A collection of historical and genalogical records
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From time to time, I receive complaints that I should not be including the Pringles as a sept of the Douglases.
Whilst I like to leave the decision to others, I include the item as a reference.
Today, it is revealed that the problems facing the Pringles are deeper.
The village of Stichill lies in the historic territory of the Pringles, a notorious Riding family of Border Reivers. The Pringles of Stichill are a cadet branch of the Pringles of Smailholm. Robert Pringle of…Continue
Robert Douglas (1727–1809) was a Scottish-born soldier who replaced Ludwig Ernst von Brunswick-Lüneburg-Bevern as governor of the garrison city of 's-Hertogenbosch in the Netherlands in 1784. He was major-general from 1778 and commander of the city from 1780 to 1794.
He was the son of George Douglas of Friarshaw.
A contemporary document has come to light that might be suitable for a family member to acquire.
Contact me for details.…Continue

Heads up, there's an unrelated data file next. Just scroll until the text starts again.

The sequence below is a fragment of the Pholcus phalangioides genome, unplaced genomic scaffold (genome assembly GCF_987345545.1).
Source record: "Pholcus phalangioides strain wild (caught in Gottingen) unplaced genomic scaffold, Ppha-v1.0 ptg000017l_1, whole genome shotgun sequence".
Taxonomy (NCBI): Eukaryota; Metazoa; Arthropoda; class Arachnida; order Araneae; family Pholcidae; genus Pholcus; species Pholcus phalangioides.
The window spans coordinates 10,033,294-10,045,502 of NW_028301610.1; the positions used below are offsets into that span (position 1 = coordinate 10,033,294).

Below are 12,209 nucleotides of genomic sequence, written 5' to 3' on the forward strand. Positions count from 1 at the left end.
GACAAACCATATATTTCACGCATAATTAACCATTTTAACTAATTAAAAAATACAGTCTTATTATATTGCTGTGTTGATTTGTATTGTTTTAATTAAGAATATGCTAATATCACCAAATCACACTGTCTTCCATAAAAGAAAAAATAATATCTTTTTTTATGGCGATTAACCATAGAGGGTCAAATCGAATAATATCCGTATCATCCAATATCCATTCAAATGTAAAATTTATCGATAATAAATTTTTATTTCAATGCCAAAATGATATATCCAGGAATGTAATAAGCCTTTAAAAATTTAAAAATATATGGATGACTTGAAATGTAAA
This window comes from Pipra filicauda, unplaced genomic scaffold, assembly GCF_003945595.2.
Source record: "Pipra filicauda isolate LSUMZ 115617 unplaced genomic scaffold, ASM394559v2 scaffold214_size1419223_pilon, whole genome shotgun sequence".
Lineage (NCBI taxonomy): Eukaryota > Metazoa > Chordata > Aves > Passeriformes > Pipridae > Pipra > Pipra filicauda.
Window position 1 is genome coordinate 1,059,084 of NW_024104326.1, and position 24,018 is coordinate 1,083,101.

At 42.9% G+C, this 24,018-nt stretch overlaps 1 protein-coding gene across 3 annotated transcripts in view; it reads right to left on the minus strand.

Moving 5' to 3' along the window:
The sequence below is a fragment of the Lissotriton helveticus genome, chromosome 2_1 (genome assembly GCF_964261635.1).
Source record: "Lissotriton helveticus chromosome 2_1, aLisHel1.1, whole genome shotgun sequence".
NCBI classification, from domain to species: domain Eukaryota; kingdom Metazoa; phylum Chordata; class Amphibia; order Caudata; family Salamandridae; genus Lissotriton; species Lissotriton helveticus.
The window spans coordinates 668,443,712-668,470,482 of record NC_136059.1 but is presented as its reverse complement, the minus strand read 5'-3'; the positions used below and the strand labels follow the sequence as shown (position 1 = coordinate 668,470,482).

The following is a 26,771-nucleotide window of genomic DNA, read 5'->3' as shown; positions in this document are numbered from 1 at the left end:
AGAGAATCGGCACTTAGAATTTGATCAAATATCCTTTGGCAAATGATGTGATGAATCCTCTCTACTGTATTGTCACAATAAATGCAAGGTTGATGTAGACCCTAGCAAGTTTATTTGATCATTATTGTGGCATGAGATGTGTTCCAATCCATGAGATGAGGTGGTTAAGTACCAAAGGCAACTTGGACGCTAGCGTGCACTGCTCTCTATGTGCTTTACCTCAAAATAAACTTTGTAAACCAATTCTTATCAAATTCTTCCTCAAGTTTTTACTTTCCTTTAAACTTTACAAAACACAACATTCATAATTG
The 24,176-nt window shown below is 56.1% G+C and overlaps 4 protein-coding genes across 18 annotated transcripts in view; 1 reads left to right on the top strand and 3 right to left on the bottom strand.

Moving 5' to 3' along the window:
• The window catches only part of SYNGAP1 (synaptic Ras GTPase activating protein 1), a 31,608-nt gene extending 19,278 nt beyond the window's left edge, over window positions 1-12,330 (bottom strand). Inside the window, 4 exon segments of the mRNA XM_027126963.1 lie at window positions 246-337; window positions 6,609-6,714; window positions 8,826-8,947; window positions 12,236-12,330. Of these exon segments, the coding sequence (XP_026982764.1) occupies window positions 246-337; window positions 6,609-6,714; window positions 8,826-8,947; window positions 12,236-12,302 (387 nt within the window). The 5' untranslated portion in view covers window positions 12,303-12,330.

To Thomas Jefferson from Nathaniel Douglas, 18 September 1806
Bath Westmoorland Jamaa.
18 September 1806
I wrote you sometime ago. I am astonishd a person of your prudence respected years of experience and good Education should have pas’d over a consideration that so nearly concerns yourself as well as the multitudes that are and will arise in america in ages of futurity, in so Silent timid & uninterested a manner. you nor none that have seen my writings can say I…
It is not just people carrying the name Fleming that have Flemish origins in Scotland. There are a number of other families that are believed to have such origins. In this posting, James B. Sutherland and J. Mark Sutherland-Fisher examine an important set of families thought to have Flemish roots, specifically the Douglas, Sutherland, Murray, Innes, and Brodie families. The text below examines the relationship among these key families as well as to other families that have taken the name…Continue
In 1677, one Janet Douglas, an apparently mute (the legends use the word "dumb") young serving girl arrived at the Pollok estate of Sir George Maxwell of Auldhouse (see painting), who had suddenly become seriously ill. She "miraculously" regained the power of speech, pointed the finger at five people, as well as a 14-year-old girl, accusing them of witchcraft, and therefore of being responsible for the Laird's sickness.
Read more: …Continue